Several of my friends have suggested I watch a popular TV show called "Mad Men." I have not done so, mostly because it is about the world of advertising, a world I left years ago, never to return. A second reason is that I believe all advertising is stupid. If you disagree, just take a look at the talking gecko that represents GEICO insurance. Just because "gecko" sounds like "GEICO," we are supposed to respond to this nitwit cartoon character with an Australian accent who spouts inanities about anything but insurance. I don't get it, and as a longtime GEICO customer it makes me wonder if maybe I should take my business elsewhere. But then, those other insurance companies have equally silly and nonsensical ads too, so I stay put. (Don't get me started on Flo.)
As further evidence that those Madison Avenue types truly are a bit off, let's look at the sell line for Ruby Tuesday, a chain of restaurants often found in shopping malls. Decent, unexciting food, big salad bar, the typical burgers, fries, onion rings, blah, blah blah menu, nothing out of the ordinary. As the camera pans over food you probably make at home on a regular basis, an omnipotent voicover intones, "What if there was a restaurant where eating felt more like dining?"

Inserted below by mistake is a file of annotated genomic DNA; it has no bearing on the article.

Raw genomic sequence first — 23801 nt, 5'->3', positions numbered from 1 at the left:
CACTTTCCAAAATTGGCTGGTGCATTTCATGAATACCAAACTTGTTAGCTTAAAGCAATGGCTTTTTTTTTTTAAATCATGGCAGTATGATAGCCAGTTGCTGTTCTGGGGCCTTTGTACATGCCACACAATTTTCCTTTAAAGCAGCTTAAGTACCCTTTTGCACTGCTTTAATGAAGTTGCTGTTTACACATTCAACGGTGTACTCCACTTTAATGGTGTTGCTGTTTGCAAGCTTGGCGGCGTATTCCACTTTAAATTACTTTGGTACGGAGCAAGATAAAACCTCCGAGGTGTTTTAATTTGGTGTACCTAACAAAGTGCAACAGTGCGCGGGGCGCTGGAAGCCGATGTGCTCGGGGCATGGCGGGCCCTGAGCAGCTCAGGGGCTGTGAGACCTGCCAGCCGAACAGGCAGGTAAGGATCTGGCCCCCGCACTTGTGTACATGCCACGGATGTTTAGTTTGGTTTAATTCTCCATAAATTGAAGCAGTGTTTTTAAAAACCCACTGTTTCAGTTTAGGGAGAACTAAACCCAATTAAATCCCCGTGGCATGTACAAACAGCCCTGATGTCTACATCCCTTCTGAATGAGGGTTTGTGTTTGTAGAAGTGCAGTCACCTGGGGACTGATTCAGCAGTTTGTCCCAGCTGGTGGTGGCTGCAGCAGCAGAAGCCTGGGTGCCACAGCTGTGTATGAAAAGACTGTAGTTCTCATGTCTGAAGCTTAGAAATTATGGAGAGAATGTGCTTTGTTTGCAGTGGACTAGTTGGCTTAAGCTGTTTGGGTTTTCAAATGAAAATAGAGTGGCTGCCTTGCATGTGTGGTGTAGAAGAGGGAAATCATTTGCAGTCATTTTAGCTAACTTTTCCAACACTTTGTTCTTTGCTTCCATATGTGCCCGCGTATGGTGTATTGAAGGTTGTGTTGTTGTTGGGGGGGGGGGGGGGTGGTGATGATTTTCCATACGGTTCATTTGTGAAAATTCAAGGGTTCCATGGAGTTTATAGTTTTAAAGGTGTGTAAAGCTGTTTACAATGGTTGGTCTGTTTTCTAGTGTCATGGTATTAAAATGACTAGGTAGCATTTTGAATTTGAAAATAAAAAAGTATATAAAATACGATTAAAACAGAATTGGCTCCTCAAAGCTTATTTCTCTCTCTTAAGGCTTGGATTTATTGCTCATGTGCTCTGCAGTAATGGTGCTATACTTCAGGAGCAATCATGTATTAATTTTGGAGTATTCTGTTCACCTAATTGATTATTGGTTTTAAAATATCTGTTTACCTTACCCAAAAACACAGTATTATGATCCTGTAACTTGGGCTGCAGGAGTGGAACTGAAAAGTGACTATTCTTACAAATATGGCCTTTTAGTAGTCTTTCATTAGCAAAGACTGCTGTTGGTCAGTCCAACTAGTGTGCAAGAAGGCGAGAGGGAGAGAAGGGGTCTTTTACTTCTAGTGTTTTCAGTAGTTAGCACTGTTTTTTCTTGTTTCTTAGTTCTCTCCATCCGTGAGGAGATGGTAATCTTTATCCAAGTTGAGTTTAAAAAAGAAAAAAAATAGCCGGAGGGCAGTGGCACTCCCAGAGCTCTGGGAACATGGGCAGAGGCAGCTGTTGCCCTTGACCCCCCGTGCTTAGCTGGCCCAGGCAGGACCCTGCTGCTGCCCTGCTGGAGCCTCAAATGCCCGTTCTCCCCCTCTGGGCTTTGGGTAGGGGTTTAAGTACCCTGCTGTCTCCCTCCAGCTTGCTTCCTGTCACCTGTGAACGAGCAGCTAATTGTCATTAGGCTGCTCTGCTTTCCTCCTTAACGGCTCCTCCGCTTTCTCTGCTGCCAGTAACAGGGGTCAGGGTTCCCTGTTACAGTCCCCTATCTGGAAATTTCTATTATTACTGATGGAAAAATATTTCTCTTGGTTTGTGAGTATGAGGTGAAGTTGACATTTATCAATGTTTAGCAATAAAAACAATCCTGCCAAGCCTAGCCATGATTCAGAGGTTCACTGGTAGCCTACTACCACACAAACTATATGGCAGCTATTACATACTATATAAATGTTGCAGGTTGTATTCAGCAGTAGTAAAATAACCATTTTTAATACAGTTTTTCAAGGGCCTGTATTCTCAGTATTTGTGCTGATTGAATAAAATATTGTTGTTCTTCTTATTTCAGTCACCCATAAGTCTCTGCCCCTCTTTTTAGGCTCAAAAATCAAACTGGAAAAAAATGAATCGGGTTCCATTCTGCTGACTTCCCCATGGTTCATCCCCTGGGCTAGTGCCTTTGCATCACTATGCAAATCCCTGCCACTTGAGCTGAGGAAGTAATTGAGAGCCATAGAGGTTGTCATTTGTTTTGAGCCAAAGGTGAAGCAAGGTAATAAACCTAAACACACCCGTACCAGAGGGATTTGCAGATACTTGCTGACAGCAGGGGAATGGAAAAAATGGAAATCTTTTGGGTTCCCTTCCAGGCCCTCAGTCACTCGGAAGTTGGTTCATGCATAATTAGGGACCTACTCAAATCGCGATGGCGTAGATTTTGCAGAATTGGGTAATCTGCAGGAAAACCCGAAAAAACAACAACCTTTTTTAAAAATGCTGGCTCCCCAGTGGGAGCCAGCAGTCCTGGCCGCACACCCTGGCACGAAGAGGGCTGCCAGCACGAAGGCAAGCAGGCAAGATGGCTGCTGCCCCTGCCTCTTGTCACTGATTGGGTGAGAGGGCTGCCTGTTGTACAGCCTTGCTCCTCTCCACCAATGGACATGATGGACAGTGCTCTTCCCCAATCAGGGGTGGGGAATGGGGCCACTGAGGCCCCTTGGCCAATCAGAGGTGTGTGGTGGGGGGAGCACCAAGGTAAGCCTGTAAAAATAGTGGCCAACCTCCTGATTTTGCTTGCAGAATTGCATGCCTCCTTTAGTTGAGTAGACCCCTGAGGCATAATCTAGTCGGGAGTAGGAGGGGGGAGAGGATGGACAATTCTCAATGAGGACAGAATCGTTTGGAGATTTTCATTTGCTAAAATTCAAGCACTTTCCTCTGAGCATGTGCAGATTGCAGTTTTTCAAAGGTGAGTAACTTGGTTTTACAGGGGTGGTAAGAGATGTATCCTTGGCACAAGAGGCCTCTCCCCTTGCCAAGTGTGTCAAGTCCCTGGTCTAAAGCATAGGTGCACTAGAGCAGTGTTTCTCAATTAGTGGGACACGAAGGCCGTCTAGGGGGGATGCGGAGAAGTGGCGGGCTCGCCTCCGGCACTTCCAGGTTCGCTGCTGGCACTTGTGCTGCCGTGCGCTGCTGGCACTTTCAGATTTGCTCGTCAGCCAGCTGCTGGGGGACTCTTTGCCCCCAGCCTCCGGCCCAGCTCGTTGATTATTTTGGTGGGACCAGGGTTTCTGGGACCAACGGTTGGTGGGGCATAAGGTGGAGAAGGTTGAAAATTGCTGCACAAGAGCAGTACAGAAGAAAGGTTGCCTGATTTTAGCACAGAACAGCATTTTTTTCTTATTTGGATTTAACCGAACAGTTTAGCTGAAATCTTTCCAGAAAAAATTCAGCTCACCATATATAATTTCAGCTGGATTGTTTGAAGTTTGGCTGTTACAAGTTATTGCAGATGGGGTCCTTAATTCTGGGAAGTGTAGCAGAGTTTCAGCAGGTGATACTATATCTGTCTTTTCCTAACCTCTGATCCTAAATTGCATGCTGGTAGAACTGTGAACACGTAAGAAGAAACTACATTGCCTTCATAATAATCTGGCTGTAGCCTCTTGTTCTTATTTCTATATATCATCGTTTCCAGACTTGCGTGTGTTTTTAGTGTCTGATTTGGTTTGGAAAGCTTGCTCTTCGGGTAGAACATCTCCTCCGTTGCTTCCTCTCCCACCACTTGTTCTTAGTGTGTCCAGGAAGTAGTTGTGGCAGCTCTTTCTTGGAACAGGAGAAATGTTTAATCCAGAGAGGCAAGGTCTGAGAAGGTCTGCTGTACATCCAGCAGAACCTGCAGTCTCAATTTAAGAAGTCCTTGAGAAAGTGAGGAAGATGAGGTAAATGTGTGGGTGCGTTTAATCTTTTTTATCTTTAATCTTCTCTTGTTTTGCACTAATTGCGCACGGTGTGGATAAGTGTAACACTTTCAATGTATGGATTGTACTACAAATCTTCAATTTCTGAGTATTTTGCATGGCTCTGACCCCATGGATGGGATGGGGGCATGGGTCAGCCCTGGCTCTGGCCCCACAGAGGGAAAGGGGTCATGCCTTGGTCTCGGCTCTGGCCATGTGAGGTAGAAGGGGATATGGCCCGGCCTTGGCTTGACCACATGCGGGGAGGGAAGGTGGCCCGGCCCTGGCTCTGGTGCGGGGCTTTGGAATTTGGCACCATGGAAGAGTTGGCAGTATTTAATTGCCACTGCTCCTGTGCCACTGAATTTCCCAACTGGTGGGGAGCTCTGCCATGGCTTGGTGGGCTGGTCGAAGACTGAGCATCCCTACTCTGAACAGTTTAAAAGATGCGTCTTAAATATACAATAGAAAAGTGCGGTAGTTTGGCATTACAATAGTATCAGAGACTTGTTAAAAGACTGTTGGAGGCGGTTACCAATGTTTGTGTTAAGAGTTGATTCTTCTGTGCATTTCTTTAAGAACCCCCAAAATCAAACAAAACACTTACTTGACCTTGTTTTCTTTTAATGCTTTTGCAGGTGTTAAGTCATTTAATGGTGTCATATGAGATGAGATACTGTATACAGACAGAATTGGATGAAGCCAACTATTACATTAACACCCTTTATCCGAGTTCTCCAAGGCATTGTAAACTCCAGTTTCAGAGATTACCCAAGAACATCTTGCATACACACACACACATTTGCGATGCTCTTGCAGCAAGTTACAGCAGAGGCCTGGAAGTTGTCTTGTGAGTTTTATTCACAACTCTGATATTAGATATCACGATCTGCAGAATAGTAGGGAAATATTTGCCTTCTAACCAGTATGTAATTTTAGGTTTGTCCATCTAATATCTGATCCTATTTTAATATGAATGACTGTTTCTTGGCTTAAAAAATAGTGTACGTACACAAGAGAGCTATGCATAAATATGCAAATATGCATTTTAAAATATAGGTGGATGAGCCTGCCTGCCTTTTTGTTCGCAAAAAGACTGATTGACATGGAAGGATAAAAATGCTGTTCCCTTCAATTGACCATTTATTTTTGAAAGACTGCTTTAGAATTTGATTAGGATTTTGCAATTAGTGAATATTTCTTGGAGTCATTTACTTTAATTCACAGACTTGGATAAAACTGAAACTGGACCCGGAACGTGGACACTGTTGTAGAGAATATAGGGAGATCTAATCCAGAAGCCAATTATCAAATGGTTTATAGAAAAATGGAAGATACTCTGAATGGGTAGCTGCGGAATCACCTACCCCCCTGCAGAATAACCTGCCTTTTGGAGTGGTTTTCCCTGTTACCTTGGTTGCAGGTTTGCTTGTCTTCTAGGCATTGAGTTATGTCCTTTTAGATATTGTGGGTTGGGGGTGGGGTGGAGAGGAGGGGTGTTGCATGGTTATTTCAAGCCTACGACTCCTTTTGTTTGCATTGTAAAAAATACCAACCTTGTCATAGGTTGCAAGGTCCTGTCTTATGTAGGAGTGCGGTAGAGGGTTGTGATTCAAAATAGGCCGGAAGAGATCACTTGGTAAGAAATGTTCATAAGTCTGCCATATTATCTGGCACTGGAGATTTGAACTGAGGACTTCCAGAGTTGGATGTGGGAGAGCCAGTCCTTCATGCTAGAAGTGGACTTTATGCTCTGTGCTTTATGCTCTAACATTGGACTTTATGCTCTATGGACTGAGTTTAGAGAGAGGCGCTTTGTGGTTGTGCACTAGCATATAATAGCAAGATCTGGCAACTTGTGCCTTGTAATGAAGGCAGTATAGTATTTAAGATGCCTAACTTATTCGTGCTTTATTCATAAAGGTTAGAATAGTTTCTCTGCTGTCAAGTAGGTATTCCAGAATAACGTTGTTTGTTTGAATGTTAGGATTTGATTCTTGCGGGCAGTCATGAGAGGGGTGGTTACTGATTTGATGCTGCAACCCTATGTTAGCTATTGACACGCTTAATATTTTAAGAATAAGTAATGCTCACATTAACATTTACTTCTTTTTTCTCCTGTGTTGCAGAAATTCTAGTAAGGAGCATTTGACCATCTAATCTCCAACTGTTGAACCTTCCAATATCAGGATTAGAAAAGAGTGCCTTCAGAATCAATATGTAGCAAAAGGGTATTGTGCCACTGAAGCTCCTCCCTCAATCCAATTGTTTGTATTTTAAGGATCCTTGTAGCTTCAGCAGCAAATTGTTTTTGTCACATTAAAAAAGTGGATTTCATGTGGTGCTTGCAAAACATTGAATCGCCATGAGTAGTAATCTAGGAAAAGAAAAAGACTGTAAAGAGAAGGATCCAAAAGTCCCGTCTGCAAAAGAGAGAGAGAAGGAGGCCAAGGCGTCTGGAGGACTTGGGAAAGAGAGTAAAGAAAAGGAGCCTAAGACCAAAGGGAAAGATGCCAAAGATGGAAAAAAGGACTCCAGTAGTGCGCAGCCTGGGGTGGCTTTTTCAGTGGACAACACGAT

Not to be too nitpicky but since I am, first of all it should be, What if there WERE a restaurant, not WAS. But forget that and ask yourself, what exactly is the difference? Eating is dining, dining is eating, look it up. The inference of course is that Ruby Tuesday is so fabulous, so fancy-schmancy, that it exceeds the normal shoveling all-you-can-eat into your mouth, transforming your meal into an exclusive foodie experience similar to what you would experience in the finest restaurants in all the land, which it certainly does not. Lies and innuendo, all of it. I have had two meals at Ruby Tuesday in the past year, and both times it felt just like eating. And dining too. And my baked potato was cold and I asked for it with butter on the side and they brought it swimming in butter. Oh, it was eating, believe me.
Those Mad Men truly are, and not in the Madison Avenue way. Sort of like dining and eating.
|A baked potato with butter on the top....|